Here’s the Sacramento Bee reporting on the Kings:

The Sacramento Kings are abandoning the arena that has the fewest seats in the NBA. They’re building a new arena … with the fewest seats in the NBA.

The $477 million arena at Downtown Plaza, set to begin construction later this month, will seat just 17,500 fans. That’s fewer than 200 additional seats compared to Sleep Train Arena, which is widely considered outmoded and inadequate for NBA use.

The Kings’ owners say their new building will be more lucrative than Sleep Train through the magic of modern arena design. There will be far more seats in the lower bowl, translating into higher ticket prices. There will be twice as many “premium” seats, including luxury suites and lofts, which will come with VIP perks and be among the most expensive tickets in the house. Those features will more than offset the relatively small total seating capacity, team officials say.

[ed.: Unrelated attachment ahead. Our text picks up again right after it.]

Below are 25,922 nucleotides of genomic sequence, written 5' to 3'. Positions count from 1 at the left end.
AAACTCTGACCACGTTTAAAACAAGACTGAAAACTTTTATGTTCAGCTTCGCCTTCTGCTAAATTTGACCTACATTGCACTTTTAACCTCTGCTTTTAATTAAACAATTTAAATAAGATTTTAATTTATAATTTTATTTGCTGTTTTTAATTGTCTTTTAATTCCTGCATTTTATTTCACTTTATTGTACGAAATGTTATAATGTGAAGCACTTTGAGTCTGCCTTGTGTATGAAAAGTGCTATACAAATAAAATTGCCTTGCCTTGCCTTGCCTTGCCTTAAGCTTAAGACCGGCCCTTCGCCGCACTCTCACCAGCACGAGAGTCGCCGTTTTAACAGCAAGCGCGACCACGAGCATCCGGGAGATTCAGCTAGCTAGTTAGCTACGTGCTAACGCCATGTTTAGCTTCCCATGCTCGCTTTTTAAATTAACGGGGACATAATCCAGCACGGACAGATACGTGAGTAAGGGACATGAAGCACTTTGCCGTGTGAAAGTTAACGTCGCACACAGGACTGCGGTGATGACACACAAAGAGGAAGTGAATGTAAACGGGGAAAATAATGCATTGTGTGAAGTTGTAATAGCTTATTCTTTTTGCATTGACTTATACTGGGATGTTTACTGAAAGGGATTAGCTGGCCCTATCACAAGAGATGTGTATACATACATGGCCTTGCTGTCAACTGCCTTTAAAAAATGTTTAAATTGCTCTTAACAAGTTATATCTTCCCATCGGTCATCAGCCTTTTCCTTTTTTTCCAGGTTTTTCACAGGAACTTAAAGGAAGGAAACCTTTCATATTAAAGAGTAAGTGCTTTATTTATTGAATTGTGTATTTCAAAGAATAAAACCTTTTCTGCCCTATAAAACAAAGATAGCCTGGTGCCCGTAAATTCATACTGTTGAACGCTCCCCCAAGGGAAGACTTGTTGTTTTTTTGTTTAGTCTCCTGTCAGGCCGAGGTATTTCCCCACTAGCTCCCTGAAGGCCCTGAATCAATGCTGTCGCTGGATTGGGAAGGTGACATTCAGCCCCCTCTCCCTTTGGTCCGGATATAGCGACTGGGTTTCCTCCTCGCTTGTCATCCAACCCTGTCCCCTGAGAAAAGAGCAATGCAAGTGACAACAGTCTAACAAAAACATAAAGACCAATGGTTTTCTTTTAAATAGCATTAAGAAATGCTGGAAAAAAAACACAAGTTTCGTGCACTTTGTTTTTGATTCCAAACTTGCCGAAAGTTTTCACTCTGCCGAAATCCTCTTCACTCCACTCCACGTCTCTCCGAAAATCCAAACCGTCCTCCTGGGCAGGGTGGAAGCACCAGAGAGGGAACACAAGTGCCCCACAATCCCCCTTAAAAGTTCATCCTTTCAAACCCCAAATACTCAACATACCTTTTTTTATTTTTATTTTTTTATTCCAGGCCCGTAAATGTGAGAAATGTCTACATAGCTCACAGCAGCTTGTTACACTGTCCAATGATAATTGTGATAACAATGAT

“There will be a massive change in comfort, in amenities, in concessions,” said Kings President Chris Granger, who is overseeing design and construction. “That’s why we’re doing it.”

At 745,000 square feet, including the practice facility, the new arena will be almost 70 percent bigger than Sleep Train.

But why so few seats? The designers are following a less-is-more revolution taking place in sports economics. Spacious arenas with 20,000-plus seats are giving way to cozier buildings that, paradoxically, can generate as much, if not more, profit than the big-box facilities. It’s no coincidence that the newest NBA arena, the 2-year-old Barclays Center in Brooklyn, is currently the league’s smallest with a capacity of 17,732.